Let’s keep the conversation going to make remote learning equitable for kids with disabilities

On Friday, August 7, parents and caregivers met remotely with school administrators to ask questions and voice concerns about the start of a new school year as it relates to the needs of their children who access special education services in Manchester schools.

When schools moved to remote learning in March, children impacted by disability faced difficult challenges due to the sudden change in schedule and loss of familiar routines and therapies. This triggered regression in behavior and loss of language and motor skills, so for those families to be able to use their experiences to ask direct questions and have them answered by school officials was a great benefit.

In my own family, my son who has autism struggled to keep up with and prioritize his middle school assignments.  We had many days where he was too overwhelmed to finish much of his work, which in turn caused added anxiety. My son has accommodations for his schoolwork on a 504 plan due to his diagnosis of autism, so we were able to work with each of his teachers to modify assignments, which made a world of difference for my son. For a lot of families, however, solutions were harder to come by and many felt that their needs were not met. 

Some of the questions that were asked specifically addressed how the district will be able to provide the therapies they were unable to carry out in the spring.  These therapies include speech and language services, physical therapy, social skills groups and occupational therapy.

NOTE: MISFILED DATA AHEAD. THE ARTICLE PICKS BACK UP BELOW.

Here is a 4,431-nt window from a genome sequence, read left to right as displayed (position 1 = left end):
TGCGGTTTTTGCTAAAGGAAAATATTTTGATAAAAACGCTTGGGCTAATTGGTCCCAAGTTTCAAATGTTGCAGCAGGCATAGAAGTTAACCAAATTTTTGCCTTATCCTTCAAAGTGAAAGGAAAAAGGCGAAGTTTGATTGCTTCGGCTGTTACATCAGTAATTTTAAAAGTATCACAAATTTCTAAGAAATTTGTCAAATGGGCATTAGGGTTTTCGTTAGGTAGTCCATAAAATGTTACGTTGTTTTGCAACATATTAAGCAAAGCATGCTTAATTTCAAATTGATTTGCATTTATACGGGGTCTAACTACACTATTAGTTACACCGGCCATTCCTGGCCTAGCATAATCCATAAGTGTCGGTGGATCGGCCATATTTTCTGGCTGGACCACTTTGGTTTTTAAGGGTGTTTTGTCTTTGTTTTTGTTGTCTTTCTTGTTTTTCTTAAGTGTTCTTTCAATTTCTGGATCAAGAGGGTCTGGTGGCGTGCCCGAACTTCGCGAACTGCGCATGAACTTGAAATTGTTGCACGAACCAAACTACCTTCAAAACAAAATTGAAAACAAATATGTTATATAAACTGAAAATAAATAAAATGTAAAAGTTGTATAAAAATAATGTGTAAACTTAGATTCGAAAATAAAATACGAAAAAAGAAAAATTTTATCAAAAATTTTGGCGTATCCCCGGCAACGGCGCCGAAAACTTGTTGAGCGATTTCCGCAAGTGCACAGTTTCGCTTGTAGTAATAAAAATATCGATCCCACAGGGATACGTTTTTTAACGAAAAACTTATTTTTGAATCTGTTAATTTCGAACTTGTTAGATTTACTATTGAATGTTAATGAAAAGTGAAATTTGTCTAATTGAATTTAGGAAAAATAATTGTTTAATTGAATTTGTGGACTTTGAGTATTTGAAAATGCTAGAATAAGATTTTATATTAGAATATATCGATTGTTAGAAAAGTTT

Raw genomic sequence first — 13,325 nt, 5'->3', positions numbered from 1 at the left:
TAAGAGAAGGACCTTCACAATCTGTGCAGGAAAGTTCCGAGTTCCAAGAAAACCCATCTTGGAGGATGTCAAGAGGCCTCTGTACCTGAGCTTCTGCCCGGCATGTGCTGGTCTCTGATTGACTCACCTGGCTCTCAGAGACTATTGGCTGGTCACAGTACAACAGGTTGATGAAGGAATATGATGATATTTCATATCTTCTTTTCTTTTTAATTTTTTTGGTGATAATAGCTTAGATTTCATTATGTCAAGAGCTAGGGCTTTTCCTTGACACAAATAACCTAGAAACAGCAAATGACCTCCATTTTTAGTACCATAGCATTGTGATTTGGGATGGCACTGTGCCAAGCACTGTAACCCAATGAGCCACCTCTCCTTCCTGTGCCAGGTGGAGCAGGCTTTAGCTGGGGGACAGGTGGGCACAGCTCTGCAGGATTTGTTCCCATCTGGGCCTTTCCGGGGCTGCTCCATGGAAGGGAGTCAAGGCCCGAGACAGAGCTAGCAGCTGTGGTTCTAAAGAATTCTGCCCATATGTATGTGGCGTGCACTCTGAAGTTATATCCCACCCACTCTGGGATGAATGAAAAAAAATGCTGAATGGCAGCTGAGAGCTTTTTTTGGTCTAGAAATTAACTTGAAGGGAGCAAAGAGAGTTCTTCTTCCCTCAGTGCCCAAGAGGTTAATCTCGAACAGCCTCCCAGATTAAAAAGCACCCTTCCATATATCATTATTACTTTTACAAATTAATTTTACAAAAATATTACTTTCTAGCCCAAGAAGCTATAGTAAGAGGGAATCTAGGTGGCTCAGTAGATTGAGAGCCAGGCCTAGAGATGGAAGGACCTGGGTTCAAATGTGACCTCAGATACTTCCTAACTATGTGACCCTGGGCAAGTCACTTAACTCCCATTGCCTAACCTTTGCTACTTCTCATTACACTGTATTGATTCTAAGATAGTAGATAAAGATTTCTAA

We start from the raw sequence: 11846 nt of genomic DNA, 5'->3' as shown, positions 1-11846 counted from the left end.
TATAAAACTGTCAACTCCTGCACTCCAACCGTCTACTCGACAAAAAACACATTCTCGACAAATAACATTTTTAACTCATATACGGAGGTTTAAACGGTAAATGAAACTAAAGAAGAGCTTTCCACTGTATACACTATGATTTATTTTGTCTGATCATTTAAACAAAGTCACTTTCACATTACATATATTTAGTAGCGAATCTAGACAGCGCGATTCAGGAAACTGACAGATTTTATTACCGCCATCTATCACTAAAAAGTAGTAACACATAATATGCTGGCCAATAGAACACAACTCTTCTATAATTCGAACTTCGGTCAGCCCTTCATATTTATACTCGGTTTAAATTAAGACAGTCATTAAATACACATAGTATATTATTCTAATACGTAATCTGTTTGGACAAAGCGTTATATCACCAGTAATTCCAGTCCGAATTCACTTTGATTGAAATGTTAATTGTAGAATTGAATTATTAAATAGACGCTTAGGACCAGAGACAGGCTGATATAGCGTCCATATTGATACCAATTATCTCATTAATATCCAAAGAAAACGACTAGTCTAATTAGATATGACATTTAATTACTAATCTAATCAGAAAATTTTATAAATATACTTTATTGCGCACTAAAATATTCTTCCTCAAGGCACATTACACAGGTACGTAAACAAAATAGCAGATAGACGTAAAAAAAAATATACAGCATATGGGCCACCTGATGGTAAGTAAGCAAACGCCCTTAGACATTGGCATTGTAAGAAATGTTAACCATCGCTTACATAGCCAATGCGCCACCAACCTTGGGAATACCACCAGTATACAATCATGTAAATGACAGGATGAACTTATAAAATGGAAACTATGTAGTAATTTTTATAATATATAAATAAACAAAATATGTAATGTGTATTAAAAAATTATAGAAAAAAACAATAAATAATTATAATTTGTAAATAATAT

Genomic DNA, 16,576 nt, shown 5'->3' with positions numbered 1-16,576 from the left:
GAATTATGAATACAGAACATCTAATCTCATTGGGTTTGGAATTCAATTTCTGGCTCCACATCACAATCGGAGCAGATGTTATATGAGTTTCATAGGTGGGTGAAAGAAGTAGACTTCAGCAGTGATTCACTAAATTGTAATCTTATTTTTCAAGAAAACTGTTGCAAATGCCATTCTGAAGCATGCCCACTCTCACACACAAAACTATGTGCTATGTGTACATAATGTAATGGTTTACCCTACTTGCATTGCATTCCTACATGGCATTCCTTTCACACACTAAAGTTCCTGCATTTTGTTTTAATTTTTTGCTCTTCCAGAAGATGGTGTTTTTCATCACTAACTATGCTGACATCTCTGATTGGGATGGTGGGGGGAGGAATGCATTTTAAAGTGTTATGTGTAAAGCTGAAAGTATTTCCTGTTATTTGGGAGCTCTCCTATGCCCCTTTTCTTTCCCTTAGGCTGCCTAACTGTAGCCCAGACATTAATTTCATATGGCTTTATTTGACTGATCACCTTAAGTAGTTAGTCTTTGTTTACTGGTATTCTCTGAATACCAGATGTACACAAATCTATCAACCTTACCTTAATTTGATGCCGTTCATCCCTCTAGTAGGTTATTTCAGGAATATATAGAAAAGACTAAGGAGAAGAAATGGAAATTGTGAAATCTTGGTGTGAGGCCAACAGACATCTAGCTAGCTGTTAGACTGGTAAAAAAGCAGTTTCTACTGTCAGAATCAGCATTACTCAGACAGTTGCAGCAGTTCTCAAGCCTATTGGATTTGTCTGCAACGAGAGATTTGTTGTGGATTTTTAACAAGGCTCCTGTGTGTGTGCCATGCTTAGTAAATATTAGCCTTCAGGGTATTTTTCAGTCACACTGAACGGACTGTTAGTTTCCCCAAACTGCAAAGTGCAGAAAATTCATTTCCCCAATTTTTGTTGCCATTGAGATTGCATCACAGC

Each individual case was not able to be addressed by the district in the listening session, but the parents were given assurance that the needs of each child will be met either in person or remotely and that the district is working on solutions to make this happen.

The response from district officials was heartfelt and much appreciated. The listening session ended on the note that more conversations like this will be held going forward.  This is a key to creating equity for students with disabilities in our schools. 

In order to work on solutions that will be forward-thinking and offer more inclusive options for students with disabilities, I believe we will need to tap into the greater community in Manchester for a variety of creative ideas and untapped resources. 

Parents, therapists and teachers all have first-hand knowledge of what works well for their students and children, and the more we can all come together to talk about the wins and struggles the better we are to meet these challenges. 

Marcella Termini

Manchester Ward 4 Parent and
Candidate for NH State Representative

Hillsborough County District 43

Manchester Wards 4,5,6,7